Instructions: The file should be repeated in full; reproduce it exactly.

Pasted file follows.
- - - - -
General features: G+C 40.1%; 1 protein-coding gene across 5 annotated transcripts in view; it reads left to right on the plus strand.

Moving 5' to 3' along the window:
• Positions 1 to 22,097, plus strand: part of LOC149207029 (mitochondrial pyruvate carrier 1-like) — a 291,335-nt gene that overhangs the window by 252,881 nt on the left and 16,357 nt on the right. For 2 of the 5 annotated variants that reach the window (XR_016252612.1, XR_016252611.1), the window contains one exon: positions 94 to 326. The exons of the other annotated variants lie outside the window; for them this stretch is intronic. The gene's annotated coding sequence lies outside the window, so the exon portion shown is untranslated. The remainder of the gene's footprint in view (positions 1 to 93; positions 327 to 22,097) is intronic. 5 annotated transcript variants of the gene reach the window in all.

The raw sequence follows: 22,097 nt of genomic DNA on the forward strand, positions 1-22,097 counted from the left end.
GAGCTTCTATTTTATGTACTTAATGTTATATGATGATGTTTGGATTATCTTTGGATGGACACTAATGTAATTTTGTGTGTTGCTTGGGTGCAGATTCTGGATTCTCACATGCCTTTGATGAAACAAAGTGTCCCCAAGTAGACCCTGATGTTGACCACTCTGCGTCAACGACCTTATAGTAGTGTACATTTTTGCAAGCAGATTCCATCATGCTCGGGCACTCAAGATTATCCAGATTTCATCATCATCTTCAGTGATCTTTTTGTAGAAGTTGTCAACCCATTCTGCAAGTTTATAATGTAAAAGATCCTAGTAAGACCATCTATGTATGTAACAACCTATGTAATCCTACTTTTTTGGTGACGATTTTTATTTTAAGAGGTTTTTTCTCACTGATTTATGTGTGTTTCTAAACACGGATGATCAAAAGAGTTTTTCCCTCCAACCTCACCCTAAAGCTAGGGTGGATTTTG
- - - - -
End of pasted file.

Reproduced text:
General features: G+C 40.1%; 1 protein-coding gene across 5 annotated transcripts in view; it reads left to right on the plus strand.

Moving 5' to 3' along the window:
• Positions 1 to 22,097, plus strand: part of LOC149207029 (mitochondrial pyruvate carrier 1-like) — a 291,335-nt gene that overhangs the window by 252,881 nt on the left and 16,357 nt on the right. For 2 of the 5 annotated variants that reach the window (XR_016252612.1, XR_016252611.1), the window contains one exon: positions 94 to 326. The exons of the other annotated variants lie outside the window; for them this stretch is intronic. The gene's annotated coding sequence lies outside the window, so the exon portion shown is untranslated. The remainder of the gene's footprint in view (positions 1 to 93; positions 327 to 22,097) is intronic. 5 annotated transcript variants of the gene reach the window in all.

The raw sequence follows: 22,097 nt of genomic DNA on the forward strand, positions 1-22,097 counted from the left end.
GAGCTTCTATTTTATGTACTTAATGTTATATGATGATGTTTGGATTATCTTTGGATGGACACTAATGTAATTTTGTGTGTTGCTTGGGTGCAGATTCTGGATTCTCACATGCCTTTGATGAAACAAAGTGTCCCCAAGTAGACCCTGATGTTGACCACTCTGCGTCAACGACCTTATAGTAGTGTACATTTTTGCAAGCAGATTCCATCATGCTCGGGCACTCAAGATTATCCAGATTTCATCATCATCTTCAGTGATCTTTTTGTAGAAGTTGTCAACCCATTCTGCAAGTTTATAATGTAAAAGATCCTAGTAAGACCATCTATGTATGTAACAACCTATGTAATCCTACTTTTTTGGTGACGATTTTTATTTTAAGAGGTTTTTTCTCACTGATTTATGTGTGTTTCTAAACACGGATGATCAAAAGAGTTTTTCCCTCCAACCTCACCCTAAAGCTAGGGTGGATTTTG